Top Court Rejects Claims against Abe's Failure to Call Diet
Tokyo, Sept. 12 (Jiji Press)--Japan's Supreme Court on Tuesday dismissed appeals by opposition lawmakers and others who claimed that former Prime Minister Shinzo Abe and his cabinet neglected their constitutional obligation to call a parliamentary session.
Presiding Justice Yasumasa Nagamine at the top court's Third Petty Bench made the decision to dismiss the three appeals, finalizing the lower court rulings against the plaintiffs.
The plaintiffs claimed that the Abe cabinet violated Article 53 of the Constitution by not convening an extraordinary session of the Diet, Japan's parliament, for more than three months despite a request from the opposition side.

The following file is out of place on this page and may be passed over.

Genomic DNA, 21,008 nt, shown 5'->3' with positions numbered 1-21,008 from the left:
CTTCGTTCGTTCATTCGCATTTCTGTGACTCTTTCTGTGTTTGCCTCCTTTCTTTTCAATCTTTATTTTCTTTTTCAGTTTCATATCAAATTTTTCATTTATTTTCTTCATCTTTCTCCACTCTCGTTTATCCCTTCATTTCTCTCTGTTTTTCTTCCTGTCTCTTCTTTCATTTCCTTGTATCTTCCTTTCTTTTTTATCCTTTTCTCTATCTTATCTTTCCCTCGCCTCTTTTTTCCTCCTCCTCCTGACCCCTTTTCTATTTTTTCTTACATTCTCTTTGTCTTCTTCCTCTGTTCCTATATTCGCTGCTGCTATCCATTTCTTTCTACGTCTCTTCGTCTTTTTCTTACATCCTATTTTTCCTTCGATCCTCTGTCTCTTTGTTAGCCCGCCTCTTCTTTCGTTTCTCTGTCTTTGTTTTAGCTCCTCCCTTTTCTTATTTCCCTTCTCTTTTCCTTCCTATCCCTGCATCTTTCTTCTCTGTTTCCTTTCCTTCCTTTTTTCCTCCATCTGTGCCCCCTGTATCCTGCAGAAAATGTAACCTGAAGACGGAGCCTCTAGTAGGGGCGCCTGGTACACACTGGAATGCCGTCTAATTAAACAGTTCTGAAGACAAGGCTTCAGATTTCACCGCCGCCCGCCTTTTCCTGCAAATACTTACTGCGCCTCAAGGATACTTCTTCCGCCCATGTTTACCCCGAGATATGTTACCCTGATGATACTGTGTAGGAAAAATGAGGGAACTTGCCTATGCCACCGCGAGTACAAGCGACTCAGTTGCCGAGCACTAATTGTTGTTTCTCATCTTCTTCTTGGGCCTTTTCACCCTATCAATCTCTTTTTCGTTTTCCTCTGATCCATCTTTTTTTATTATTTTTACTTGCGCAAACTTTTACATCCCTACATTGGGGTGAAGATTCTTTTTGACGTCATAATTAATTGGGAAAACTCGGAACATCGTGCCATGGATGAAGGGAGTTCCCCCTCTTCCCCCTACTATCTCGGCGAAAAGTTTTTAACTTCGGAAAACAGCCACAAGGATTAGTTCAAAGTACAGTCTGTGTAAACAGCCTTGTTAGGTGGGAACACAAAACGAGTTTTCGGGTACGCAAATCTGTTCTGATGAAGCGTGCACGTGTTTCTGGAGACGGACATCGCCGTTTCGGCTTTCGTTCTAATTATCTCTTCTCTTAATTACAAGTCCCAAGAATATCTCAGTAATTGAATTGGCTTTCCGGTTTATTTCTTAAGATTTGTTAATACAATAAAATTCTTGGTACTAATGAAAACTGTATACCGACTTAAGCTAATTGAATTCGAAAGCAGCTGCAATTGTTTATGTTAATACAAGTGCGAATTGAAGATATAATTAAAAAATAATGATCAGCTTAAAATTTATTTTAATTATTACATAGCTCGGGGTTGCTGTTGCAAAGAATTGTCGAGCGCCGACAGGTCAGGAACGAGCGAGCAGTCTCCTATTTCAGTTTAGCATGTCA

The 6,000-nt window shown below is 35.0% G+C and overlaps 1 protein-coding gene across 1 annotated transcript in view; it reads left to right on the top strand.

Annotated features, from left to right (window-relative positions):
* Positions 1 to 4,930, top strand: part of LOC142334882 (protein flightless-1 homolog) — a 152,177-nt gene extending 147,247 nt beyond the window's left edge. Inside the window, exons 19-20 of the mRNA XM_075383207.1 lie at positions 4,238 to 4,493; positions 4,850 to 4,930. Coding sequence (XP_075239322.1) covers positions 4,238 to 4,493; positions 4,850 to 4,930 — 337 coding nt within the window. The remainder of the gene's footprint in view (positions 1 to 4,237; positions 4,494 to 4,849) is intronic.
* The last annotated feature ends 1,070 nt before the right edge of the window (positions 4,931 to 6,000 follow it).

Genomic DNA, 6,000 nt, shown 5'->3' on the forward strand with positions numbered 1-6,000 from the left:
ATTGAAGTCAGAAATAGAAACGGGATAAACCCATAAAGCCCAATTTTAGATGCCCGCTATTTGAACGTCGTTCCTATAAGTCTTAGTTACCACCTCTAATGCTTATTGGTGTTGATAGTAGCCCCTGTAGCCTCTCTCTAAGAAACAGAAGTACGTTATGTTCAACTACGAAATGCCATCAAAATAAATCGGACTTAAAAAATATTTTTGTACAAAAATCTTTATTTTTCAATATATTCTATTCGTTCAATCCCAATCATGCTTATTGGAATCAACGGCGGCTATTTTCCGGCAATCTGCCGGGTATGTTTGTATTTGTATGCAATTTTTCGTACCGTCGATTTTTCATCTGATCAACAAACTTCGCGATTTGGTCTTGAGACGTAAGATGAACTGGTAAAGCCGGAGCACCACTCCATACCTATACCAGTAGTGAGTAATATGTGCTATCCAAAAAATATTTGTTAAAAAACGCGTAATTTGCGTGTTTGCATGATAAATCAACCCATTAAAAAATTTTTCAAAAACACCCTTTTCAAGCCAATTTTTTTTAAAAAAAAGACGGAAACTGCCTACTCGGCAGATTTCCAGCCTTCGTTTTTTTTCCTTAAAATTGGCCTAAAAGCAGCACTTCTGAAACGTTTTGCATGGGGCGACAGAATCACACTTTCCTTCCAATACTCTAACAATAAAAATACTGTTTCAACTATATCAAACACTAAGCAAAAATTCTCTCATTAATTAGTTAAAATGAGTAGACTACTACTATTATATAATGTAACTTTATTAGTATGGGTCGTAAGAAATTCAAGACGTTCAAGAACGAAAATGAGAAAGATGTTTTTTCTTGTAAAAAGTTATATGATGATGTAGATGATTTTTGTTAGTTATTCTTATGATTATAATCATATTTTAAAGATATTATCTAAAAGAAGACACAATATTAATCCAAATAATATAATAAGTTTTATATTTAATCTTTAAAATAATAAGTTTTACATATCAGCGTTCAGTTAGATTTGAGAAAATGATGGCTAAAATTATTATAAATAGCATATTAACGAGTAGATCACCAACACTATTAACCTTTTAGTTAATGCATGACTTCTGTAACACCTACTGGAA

Article 53 stipulates that the cabinet convene an extraordinary Diet session if requested by a quarter or more of all members of either Diet chamber. But it does not say by when the cabinet must do so.
In the ruling, the Third Petty Bench presented the top court's first interpretation of Article 53 saying that although the cabinet has an obligation to convene a parliamentary session under the article, that does not guarantee the rights of individual lawmakers to demand that a session be convened.
[Copyright The Jiji Press, Ltd.]